Today we’ll learn about the JPEG format — where it excels, where it falls short, and when you want to use it.
JPEG is a way of making that image file smaller, which we learned is often a good thing. However, part of the way that JPEG makes the file smaller is by losing some of the sharper transitions of color or intensity. This is called “lossy compression”, which simply means that in the process of making the file smaller some information about the image is lost. The size savings can be pretty significant — that 10 MB “raw” file on my camera is about 5 MB when saved as a high quality JPEG, and goes down to less than 100 kB (about 1% of the raw file size) when I tweak a couple of settings.
When to throw away pixels and color information
When I take that 10 MB raw file and save it as a 100 kB file to send in an email, I’m losing a lot of information. However, if the person who gets the photo is just looking at it on their computer screen, they will probably never notice. This is because of pixels per inch and color depth.
One of the tweaks I made to the file when I made it smaller was to change the file from the (approximately) 3000 pixels by 2000 pixels that my camera stores to 600 pixels by 400 pixels. With that setting, the photo software takes its best guess as to what will make the picture look about the same, and throws away the rest. This is actually a good thing, because the recipient’s computer monitor probably displays 72 pixels per inch. If they tried to display the original picture at full size, they would have an image over 40″ across, which isn’t very convenient. Their email program would probably shrink the image down, losing the pixel information anyway, and it won’t make as good of a guess about image quality as my photo software will.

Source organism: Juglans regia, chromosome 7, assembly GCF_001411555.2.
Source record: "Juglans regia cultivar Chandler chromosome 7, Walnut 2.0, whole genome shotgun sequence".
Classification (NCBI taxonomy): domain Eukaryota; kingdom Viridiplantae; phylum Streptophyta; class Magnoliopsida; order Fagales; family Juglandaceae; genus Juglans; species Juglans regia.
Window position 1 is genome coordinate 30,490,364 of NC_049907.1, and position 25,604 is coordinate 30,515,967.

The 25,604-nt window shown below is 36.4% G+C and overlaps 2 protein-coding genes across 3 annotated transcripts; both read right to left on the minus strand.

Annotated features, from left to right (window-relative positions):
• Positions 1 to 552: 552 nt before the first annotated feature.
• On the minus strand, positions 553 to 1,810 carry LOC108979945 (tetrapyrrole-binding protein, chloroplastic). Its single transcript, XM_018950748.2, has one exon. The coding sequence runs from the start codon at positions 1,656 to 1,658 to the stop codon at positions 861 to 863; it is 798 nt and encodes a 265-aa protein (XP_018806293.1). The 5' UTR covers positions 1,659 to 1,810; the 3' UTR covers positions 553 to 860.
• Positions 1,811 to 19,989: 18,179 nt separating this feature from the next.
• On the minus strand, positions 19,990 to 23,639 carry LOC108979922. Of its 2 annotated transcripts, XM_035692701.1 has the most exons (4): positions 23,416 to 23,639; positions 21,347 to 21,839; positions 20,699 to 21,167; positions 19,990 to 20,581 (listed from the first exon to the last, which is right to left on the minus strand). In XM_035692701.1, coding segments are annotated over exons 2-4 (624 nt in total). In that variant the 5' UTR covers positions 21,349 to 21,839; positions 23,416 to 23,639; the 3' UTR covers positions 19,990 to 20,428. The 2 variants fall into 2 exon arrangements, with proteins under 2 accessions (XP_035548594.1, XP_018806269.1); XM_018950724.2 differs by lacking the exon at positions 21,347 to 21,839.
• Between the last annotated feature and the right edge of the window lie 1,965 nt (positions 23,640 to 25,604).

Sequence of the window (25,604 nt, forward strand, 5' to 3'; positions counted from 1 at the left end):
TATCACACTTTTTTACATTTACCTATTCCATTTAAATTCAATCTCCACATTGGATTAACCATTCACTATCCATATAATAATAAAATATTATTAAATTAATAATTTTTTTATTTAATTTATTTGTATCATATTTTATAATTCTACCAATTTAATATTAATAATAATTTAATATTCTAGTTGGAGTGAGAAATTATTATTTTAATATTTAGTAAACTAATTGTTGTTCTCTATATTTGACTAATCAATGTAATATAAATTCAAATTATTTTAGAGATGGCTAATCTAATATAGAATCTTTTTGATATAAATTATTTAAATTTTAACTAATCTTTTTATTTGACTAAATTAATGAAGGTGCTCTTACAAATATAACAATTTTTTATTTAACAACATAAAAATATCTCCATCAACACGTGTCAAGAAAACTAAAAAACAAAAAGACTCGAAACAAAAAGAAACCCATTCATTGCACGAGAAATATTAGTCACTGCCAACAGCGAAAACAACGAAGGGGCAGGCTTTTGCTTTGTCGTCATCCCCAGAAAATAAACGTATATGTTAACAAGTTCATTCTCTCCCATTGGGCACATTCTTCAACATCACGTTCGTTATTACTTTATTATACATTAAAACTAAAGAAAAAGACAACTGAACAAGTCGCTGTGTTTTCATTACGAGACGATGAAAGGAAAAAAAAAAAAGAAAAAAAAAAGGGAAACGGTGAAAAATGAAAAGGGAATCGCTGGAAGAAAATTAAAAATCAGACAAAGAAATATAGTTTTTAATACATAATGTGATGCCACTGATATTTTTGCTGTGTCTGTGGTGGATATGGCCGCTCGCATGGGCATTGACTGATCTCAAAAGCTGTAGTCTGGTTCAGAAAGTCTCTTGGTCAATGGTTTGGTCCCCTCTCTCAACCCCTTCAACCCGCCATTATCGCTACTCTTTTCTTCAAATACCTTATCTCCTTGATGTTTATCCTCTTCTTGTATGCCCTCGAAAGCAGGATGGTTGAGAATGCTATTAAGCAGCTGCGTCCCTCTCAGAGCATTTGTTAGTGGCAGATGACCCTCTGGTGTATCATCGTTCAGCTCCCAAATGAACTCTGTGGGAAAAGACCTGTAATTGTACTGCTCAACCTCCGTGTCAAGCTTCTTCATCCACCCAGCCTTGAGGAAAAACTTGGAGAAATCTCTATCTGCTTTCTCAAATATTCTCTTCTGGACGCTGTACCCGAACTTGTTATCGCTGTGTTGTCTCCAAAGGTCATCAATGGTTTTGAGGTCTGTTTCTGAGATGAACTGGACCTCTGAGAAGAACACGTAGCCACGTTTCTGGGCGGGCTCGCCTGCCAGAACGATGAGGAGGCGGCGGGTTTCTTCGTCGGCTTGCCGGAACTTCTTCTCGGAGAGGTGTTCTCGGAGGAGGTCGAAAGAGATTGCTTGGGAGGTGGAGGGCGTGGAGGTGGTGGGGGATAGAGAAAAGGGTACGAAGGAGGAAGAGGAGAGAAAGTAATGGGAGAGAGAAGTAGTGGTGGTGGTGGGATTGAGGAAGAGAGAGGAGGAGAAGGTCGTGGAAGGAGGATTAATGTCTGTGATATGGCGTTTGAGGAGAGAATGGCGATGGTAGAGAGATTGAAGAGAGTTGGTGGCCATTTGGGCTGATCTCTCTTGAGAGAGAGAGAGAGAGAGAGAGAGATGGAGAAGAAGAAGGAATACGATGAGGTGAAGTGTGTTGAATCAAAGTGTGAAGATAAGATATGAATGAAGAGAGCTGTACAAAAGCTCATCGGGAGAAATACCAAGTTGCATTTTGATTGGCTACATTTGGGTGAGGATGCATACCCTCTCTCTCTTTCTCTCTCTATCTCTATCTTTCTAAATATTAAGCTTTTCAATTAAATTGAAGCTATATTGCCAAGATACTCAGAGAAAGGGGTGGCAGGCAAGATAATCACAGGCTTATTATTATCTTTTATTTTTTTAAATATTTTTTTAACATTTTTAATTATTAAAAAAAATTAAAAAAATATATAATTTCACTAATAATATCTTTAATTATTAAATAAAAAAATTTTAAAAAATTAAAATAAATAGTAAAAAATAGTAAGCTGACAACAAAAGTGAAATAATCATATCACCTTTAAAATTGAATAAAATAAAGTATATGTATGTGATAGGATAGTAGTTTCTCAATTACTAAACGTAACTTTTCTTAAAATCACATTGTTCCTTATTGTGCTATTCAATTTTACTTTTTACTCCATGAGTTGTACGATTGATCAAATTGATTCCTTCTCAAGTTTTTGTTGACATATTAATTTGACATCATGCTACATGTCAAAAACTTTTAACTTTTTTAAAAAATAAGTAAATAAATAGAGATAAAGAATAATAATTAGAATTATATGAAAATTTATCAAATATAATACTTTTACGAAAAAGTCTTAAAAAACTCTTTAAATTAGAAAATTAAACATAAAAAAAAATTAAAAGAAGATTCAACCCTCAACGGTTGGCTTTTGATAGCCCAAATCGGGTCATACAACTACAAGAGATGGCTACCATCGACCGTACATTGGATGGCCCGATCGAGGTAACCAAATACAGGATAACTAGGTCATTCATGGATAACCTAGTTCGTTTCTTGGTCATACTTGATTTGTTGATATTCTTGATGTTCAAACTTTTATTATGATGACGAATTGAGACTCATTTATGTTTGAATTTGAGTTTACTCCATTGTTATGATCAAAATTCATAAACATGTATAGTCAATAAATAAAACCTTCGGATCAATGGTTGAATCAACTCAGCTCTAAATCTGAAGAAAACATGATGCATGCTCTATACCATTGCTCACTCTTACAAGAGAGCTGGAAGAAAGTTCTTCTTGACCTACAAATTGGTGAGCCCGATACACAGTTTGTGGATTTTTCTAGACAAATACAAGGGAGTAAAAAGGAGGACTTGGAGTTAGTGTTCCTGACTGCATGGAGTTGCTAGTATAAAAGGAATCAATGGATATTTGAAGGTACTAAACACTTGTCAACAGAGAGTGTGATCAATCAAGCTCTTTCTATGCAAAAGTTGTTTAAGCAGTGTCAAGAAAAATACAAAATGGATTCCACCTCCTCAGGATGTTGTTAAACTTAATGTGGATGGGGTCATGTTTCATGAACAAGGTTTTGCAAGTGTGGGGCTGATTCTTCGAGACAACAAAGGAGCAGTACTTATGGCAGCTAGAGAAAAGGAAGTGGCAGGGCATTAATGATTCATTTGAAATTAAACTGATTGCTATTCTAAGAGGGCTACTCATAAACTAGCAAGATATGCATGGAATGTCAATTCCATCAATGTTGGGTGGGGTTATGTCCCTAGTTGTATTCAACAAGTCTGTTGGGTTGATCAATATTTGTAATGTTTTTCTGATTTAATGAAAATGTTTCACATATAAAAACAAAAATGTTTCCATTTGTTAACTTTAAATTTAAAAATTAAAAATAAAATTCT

Color depth is another reason why we can lose information and not have it matter for the monitor. If you have an average monitor, your computer can show about 16 million different colors. Each different color can be represented inside your computer with 24 bits (a bit is a 1 or a 0). That’s a lot of colors, and is plenty for looking at my cute puppy photo on the monitor. But my camera stores about 4 trillion different colors, which needs 42 bits — almost twice as many 1’s and 0’s as the monitor uses. If we’re willing to give up the colors your monitor can’t display, we can save half the file size.
When do you want to keep the extra pixels and color information?
If I’m printing the picture of my cute puppy, I want every one of those pixels. Even fairly old cheap printers can handle 300 dpi (dots per inch — like a pixel on your monitor), which means if I want an 8×10 puppy print, I need all 3000 x 2000 pixels in the original. Many printers can handle even more dpi, so even a wallet-sized photo can use all the pixels. This is why when you upload a photo to a photo-printing website they may tell you that you can’t print the larger sizes they have available — they know that you don’t have enough pixels for the picture to look good at those large sizes.
When do you want to keep the colors your monitor can’t display? If you are going to be playing with the image, say to bring out the contrast in the shadows or fix skin tones, you will get the best results if you start with the most color information. Remember, you can always save to a smaller file size after you are done.
When to use JPEG
JPEG is the workhorse of picture formats. Most of the photos you get in emails are JPEGs, as are most of the photos you see on websites. If it’s a photo and you don’t have a really strong reason to use another format, JPEG is usually a good choice.